# FRAGRANCE OIL MATH HELP

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#### Meldoesasoapy

##### Member
I never actually learned the math behind figuring out how much FO needs to go in my CP soap. So far I've just been putting it into the Brambleberry Fragrance Calc with a scent close enough to whatever I'm actually using (using Sage from Aztec Candle but I just chose Juniper Sage FO on Brambleberry Calc cause I figure it's close enough),with the full batch yield weight and using whatever it says the strong is (picture example attached)
I'm hoping to see actual math shown because it's so confusing... here's my basic recipe:

Olive: 7.8 oz (30%), palm: 7.8 oz, coconut:7.8 oz, sweet almond: 2.6 oz (10%), lye: 3.74 oz, water: 8.37 oz
Oil total is 26 oz.
Batch yield is 38.09 oz

So how do I figure out how many ounces of FO goes into it? I'm using Sage from Aztec candle and there's no percentage indicator.

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#### DeeAnna

##### Well-Known Member
First off, what are the recommended guidelines for the particular FO you're using? You need to know that for each of your FOs before you can go further. Brambleberry has all that info built in, so their calc does the thinking for you, but once you get away from BB, you usually have to figure that out on your own.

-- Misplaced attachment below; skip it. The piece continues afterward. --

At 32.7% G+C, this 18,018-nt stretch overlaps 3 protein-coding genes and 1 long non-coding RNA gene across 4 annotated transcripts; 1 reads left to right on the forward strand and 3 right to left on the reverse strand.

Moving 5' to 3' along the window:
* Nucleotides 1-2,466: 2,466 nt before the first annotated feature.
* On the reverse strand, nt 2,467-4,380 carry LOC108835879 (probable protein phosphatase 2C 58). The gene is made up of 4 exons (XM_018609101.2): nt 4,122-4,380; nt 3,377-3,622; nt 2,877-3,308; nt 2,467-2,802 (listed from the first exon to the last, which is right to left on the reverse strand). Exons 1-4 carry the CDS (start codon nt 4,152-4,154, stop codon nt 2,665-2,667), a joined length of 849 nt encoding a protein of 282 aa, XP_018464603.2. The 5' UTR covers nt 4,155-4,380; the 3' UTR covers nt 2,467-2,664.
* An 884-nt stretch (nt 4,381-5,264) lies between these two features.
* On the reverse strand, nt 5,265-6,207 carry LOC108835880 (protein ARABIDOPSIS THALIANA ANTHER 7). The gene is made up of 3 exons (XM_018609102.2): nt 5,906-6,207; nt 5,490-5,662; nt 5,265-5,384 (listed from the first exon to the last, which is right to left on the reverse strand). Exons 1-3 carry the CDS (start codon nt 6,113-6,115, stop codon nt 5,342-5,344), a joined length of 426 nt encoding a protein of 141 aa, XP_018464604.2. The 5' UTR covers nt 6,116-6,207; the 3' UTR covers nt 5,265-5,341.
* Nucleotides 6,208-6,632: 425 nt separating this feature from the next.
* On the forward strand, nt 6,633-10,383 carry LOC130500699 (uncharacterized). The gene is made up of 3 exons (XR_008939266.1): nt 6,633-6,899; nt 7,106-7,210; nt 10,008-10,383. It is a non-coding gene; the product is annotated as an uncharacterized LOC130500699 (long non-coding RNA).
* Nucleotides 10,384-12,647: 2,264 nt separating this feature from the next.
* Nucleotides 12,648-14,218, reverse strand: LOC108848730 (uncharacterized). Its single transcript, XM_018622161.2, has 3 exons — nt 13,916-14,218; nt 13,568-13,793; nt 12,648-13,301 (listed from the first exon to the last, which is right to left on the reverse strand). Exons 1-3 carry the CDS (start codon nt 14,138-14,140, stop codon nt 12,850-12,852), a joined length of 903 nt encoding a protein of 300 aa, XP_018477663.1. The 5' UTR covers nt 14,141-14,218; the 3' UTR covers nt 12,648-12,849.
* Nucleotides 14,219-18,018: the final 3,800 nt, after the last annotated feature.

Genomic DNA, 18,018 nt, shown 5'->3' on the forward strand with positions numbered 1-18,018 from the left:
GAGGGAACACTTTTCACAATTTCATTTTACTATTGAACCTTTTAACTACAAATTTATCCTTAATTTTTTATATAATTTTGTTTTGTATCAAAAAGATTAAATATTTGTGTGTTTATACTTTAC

Some suppliers will give you a max recommended percentage or give you the IFRA guidelines for each FO. Nature's Garden Natures Garden Wholesale Candle & Soap Making Supplies-Fragrance Oils is one company that does both. Some don't tell you anything.

Most soap makers base their fragrance weight on the weight of fats, not total batch weight. If you want to use total batch weight, that's fine too, but you need to account for the weight loss of your soap during cure. Your fragrance must be at a skin safe amount at the time the soap is used, so you really don't want to base your FO weight on the starting batch weight.

If you have a fragrance dosage in percent, then --

Weight of FO = Weight of fats X Fragrance dosage / 100

Whatever units of weight your fats are in will be the units of weight of the FO.

Based on the fat weight of your batch from Post 1 and assuming a fragrance dosage of 6% --
Weight of FO = 26 oz X 6 / 100 = 1.56 oz

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#### dibbles

##### Supporting Member
Supporting Member
If the supplier doesn't give you the IFRA information for soap (category 9), email them and ask. They should be able to provide it. If they can't, or won't, I wouldn't order from them again. Sometimes you might be just fine subbing one FO for another in a fragrance calculator, but not always. And if this company caters to mainly candle makers, I'd be careful doing that.

#### Meldoesasoapy

##### Member
First off, what are the recommended guidelines for the particular FO you're using? You need to know that for each of your FOs before you can go further. Brambleberry has all that info built in, so their calc does the thinking for you, but once you get away from BB, you usually have to figure that out on your own.